Balsam Fir Abies balsamea
Family: Pinaceae (Pine)
Branching: Opposite (Evergreen)

This is a very common tree in Eastern Canada and can be quite prolific in small groves where a past tree-fall has opened the canopy.  It's needles are usually in a flat, horizontal line, slightly curved upward.  But depending on where it's growing it can look very different.  The best ID feature is its bark, which is distinctive at all ages (excluding other firs, which don't usually occur in the east).  The young bark is smooth with prominent, raised "blisters" full of resin.  Even when it ages, the resin blisters are quite obvious; the bark remains relatively smooth.  Probably the most similar species is Eastern Hemlock, which can be distinguished by its branching (look at the tip of a branch overhead and see how many of the twigs on either side are not perfectly opposite; Fir is always perfectly opposite) and its bark (Hemlock bark becomes scaly quite early, unlike Fir).  Also, Fir needles tend to be longer, thinner, and less whitened beneath.  Often, it can resemble the Spruces, but Fir needles are attached by a small "suction cup" which leaves a circular scar when it falls; Spruce needles are attached by a small "peg" or stalk.  Bracted Balsam Fir (A. balsamea var. phanerolepis) differs in that its cones have a slender "bract" projecting from behind each scale.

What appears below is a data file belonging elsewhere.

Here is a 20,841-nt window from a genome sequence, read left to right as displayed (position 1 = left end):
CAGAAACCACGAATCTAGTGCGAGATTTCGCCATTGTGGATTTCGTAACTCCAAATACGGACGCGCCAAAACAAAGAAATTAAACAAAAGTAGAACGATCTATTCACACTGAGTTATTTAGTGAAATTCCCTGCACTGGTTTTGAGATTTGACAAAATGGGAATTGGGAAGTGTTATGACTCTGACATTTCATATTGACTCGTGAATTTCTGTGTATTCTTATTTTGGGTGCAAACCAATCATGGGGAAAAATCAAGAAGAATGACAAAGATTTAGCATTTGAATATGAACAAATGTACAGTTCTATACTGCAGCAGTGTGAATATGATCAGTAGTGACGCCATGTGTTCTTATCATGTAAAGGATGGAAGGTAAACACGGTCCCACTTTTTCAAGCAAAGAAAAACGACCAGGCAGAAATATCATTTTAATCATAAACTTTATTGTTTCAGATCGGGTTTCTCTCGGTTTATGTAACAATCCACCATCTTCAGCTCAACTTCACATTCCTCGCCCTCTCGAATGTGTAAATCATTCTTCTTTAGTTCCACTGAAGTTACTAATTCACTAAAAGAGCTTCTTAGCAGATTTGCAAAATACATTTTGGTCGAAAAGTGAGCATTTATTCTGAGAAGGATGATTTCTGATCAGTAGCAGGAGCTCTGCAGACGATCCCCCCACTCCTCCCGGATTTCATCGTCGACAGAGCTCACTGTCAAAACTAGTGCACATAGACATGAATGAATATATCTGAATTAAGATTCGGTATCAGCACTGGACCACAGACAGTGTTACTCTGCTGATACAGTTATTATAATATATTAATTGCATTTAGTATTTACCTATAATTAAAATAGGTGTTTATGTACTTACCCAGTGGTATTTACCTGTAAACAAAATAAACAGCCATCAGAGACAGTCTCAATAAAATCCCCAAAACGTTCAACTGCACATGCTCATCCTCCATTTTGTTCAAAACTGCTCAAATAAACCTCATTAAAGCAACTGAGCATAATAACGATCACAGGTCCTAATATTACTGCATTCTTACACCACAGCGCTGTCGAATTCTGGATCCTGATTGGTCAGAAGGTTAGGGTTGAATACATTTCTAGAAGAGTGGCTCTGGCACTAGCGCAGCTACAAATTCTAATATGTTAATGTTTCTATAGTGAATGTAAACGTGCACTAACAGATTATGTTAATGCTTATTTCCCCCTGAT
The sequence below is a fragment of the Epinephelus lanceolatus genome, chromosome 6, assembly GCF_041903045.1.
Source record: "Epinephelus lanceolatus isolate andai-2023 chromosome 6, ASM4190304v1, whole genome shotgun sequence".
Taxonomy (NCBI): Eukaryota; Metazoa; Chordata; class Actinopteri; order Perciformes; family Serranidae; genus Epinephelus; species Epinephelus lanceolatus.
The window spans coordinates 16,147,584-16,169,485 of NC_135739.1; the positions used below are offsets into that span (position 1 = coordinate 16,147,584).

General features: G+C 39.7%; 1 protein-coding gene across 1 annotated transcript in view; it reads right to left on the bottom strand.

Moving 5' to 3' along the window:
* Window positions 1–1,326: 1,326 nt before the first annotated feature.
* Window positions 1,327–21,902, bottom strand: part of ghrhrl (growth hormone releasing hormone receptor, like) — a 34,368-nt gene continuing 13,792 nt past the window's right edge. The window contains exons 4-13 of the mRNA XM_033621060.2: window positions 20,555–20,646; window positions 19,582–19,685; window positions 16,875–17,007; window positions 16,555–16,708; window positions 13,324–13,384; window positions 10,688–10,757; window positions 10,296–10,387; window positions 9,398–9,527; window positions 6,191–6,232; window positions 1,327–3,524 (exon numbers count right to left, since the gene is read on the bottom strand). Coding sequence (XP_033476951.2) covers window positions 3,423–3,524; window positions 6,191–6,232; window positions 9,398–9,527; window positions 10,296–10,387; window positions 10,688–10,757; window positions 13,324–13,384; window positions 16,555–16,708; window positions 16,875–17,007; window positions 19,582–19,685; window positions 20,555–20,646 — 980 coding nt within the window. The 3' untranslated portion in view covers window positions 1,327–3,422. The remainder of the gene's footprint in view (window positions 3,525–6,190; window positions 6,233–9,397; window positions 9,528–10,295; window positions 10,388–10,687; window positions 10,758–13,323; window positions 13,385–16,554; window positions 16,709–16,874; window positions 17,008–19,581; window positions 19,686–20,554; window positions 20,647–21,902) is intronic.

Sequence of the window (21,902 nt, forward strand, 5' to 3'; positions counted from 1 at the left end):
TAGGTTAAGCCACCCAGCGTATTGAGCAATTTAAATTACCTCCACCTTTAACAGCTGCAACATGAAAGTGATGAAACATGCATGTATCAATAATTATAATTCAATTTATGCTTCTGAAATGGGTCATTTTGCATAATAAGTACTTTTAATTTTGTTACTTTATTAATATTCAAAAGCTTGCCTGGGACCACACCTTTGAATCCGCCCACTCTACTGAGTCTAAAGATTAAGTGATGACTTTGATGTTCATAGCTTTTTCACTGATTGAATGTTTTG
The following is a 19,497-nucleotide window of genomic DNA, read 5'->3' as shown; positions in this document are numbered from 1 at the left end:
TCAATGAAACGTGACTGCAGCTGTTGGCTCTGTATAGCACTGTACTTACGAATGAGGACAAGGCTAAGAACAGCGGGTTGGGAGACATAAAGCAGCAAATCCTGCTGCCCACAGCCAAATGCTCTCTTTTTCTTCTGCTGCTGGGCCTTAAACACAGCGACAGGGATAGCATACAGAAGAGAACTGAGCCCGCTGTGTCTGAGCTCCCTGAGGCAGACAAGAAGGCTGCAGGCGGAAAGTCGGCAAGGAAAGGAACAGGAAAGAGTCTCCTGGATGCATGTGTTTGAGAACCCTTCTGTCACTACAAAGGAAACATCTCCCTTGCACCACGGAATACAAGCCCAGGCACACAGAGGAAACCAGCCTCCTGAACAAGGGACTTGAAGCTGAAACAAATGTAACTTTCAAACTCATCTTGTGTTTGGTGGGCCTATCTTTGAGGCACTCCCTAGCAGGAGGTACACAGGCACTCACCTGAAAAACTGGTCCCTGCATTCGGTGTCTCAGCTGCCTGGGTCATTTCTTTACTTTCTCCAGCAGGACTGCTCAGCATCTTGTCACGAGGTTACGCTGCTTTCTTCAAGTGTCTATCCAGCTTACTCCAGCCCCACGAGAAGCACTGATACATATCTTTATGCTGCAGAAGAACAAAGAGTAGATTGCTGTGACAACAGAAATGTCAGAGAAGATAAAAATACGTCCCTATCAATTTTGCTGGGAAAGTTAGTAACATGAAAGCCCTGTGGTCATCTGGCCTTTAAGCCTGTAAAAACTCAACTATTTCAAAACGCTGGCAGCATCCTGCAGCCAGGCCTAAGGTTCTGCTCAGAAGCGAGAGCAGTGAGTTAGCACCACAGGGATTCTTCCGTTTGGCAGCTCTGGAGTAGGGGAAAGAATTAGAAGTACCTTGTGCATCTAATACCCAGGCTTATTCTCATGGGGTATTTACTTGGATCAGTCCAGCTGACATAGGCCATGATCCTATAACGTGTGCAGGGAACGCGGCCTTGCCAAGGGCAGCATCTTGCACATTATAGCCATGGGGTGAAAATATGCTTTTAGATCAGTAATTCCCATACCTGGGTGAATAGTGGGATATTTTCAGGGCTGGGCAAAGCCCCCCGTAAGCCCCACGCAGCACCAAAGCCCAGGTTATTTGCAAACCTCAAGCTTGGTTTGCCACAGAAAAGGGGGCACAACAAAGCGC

Balsam Fir branch.  Notice the flat needles and symmetrical branching

The needles usually grow along a horizontal plane.

Sometimes, the needles point almost straight up (especially when growing in open areas)

The circular leaf scars of Firs

Fir cones grow upright from the branch, unlike other conifers

This cone is from the variety "Bracted Balsam Fir" (A. balsamea var. phanerolepis) commonly found in the Maritimes

Young bark, showing the resin in the blisters

Another view of young bark

A strange-looking Balsam Fir in Cape Chignecto, NS.  There were several of these trees around, and they looked more like spruces than firs...

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copyright 2008 Josh Sayers
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